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Hall County moving on health clinic without Gainesville
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The Hall County Board of Commissioners voted 4-1 Thursday to proceed with opening a pharmacy and health clinic to serve county employees.

It will be located at the old East Hall library branch in the Rabbittown neighborhood off Old Cornelia Highway.

Officials said the move will generate significant annual savings in the county’s health care costs.

But an effort to get Gainesville to partner in the endeavor has been unpersuasive, with city officials saying they intend to keep operating their own clinic off West Ridge Road.

“In the end, it was our hope that (the county) would join us at our current location for a jointly operated ... clinic,” said Gainesville Human Resources Director Janeann Allison. “No matter what happens with the county, the city will continue operating our clinic at its current location for the city employees.”

That sticking point appears to have opened some old wounds, with city and county officials agreeing that a joint operation is best while refusing to budge on the preferred location.

Commissioner Jeff Stowe cast the lone dissent.

“I’m not the biggest fan of the location we’ve chosen,” he said, adding that he desires to partner with Gainesville at its location. “At some point, we can’t keep finger-pointing.”

But other commissioners, as well as Human Resources Director Bill Moats, said the city’s clinic would need a significant expansion and renovation to service city and county workers.

But Gainesville officials dispute this.

“The city already has a functioning clinic that has vacant space,” Mayor Danny Dunagan said in a statement. “The creation of a joint clinic would not require a major overhaul but rather a renovation of a few rooms to suit the expanded clinic’s needs.”

Operating the pharmacy would produce about $268,000 in annual net savings for the county, according to estimates.

The county will save money by purchasing and distributing prescription drugs at a lower cost, though employees will not be prohibited from getting their medication from a retailer or seeing their own personal care physicians.   

Savings related to the clinic could stem from a reduction in the number of urgent and emergency care visits to the hospital by county workers.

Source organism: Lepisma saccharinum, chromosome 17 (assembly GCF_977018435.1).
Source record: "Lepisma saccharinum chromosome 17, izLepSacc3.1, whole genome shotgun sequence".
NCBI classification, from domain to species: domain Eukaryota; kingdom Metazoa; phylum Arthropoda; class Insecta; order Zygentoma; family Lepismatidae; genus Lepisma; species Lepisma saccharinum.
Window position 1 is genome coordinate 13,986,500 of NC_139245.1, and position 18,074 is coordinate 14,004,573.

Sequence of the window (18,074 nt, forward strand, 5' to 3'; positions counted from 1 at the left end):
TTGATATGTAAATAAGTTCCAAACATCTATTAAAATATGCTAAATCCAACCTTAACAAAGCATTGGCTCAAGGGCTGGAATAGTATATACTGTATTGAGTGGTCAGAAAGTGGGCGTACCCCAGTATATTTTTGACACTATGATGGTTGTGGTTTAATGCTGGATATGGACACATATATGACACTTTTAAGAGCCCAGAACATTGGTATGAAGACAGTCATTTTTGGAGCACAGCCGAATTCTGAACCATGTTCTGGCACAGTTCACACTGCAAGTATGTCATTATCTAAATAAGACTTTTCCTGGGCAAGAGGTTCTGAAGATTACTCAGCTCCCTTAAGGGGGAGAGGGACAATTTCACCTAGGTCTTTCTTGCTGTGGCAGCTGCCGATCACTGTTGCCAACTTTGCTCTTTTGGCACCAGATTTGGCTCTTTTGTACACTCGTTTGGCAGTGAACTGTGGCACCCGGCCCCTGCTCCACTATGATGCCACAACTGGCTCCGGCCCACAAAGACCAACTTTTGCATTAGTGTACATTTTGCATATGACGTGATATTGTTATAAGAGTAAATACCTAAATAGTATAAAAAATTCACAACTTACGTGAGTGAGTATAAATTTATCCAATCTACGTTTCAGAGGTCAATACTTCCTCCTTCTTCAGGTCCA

A city-county partnership would generate additional savings on the pharmacy side, with estimates varying based on the split cost of operations and dependent upon a certain level of employee participation.

However, savings from the clinic are less significant and less favorable to the county if the city joins in.

Commissioner Craig Lutz said employees would save on out-of-pocket expenses, benefiting from the fact that the county is self-insured. 

The pharmacy could also provide prescription drugs for county prison inmates, perhaps reducing costs in this area. The county contracts for these services annually.

Retirees, workers’ dependents and potentially local school personnel could also access the pharmacy and clinic.

The board approved $60,000 in funding needed for renovations at the former library branch, including the building of a pharmacy and waiting/exam rooms. 

But the board’s decision to press forward, with or without the city, has finally crushed any chance that the library will reopen after being shuttered due to budget cuts in 2011.

“The land was given to the county for use as a library,” said Hall County Library System Director Adrian Mixson. “It is hard to ask any citizens for support when you later decide to repurpose the intention of their gift.”

It is possible that the county and city could negotiate a partnership in the coming weeks or months. Both sides have said they want to work together, after all.

“I believe we owe it to our employees and the taxpayers of Hall County to continue these discussions and hopefully reach an agreement,” Dunagan said.

Commissioner Billy Powell echoed this sentiment.

“We have all agreed that partnering with the city would be wonderful,” he said.